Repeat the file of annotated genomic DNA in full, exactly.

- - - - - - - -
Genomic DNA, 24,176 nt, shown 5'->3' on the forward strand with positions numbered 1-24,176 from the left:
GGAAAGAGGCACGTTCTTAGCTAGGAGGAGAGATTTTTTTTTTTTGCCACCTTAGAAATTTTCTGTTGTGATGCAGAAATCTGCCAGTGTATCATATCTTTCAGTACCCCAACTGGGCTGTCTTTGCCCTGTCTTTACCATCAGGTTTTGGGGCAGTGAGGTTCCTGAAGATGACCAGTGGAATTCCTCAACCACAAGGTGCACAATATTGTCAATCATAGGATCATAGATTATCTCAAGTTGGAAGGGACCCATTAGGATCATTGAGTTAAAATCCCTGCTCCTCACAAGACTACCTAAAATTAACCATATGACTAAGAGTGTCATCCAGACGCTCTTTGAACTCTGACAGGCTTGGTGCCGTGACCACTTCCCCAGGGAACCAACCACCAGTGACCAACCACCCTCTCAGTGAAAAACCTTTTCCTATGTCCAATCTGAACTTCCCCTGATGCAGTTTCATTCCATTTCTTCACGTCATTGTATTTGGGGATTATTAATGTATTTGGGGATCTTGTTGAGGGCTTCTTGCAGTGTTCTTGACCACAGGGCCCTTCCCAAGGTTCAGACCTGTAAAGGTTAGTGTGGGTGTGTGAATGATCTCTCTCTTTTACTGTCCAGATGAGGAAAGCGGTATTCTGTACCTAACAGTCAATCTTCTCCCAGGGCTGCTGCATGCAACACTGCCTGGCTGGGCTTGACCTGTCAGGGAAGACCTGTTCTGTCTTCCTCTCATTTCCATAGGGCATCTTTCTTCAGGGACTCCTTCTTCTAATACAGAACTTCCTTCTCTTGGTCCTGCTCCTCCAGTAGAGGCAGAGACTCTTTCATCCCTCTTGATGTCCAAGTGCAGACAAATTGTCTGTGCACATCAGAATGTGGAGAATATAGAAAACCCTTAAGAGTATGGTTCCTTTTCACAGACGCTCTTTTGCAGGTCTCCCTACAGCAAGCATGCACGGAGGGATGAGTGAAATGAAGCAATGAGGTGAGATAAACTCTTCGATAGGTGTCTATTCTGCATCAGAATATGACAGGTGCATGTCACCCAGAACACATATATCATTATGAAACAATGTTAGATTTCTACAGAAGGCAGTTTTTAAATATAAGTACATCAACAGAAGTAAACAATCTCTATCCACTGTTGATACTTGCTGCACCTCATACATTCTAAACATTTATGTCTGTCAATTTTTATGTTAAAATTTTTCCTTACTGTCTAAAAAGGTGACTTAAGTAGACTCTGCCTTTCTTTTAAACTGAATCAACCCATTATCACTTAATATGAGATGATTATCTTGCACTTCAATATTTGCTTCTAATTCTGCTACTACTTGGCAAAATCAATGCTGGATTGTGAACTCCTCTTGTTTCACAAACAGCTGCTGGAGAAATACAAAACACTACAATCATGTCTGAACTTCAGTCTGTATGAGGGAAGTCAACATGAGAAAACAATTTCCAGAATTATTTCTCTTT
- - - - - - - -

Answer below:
Genomic DNA, 24,176 nt, shown 5'->3' on the forward strand with positions numbered 1-24,176 from the left:
GGAAAGAGGCACGTTCTTAGCTAGGAGGAGAGATTTTTTTTTTTTGCCACCTTAGAAATTTTCTGTTGTGATGCAGAAATCTGCCAGTGTATCATATCTTTCAGTACCCCAACTGGGCTGTCTTTGCCCTGTCTTTACCATCAGGTTTTGGGGCAGTGAGGTTCCTGAAGATGACCAGTGGAATTCCTCAACCACAAGGTGCACAATATTGTCAATCATAGGATCATAGATTATCTCAAGTTGGAAGGGACCCATTAGGATCATTGAGTTAAAATCCCTGCTCCTCACAAGACTACCTAAAATTAACCATATGACTAAGAGTGTCATCCAGACGCTCTTTGAACTCTGACAGGCTTGGTGCCGTGACCACTTCCCCAGGGAACCAACCACCAGTGACCAACCACCCTCTCAGTGAAAAACCTTTTCCTATGTCCAATCTGAACTTCCCCTGATGCAGTTTCATTCCATTTCTTCACGTCATTGTATTTGGGGATTATTAATGTATTTGGGGATCTTGTTGAGGGCTTCTTGCAGTGTTCTTGACCACAGGGCCCTTCCCAAGGTTCAGACCTGTAAAGGTTAGTGTGGGTGTGTGAATGATCTCTCTCTTTTACTGTCCAGATGAGGAAAGCGGTATTCTGTACCTAACAGTCAATCTTCTCCCAGGGCTGCTGCATGCAACACTGCCTGGCTGGGCTTGACCTGTCAGGGAAGACCTGTTCTGTCTTCCTCTCATTTCCATAGGGCATCTTTCTTCAGGGACTCCTTCTTCTAATACAGAACTTCCTTCTCTTGGTCCTGCTCCTCCAGTAGAGGCAGAGACTCTTTCATCCCTCTTGATGTCCAAGTGCAGACAAATTGTCTGTGCACATCAGAATGTGGAGAATATAGAAAACCCTTAAGAGTATGGTTCCTTTTCACAGACGCTCTTTTGCAGGTCTCCCTACAGCAAGCATGCACGGAGGGATGAGTGAAATGAAGCAATGAGGTGAGATAAACTCTTCGATAGGTGTCTATTCTGCATCAGAATATGACAGGTGCATGTCACCCAGAACACATATATCATTATGAAACAATGTTAGATTTCTACAGAAGGCAGTTTTTAAATATAAGTACATCAACAGAAGTAAACAATCTCTATCCACTGTTGATACTTGCTGCACCTCATACATTCTAAACATTTATGTCTGTCAATTTTTATGTTAAAATTTTTCCTTACTGTCTAAAAAGGTGACTTAAGTAGACTCTGCCTTTCTTTTAAACTGAATCAACCCATTATCACTTAATATGAGATGATTATCTTGCACTTCAATATTTGCTTCTAATTCTGCTACTACTTGGCAAAATCAATGCTGGATTGTGAACTCCTCTTGTTTCACAAACAGCTGCTGGAGAAATACAAAACACTACAATCATGTCTGAACTTCAGTCTGTATGAGGGAAGTCAACATGAGAAAACAATTTCCAGAATTATTTCTCTTT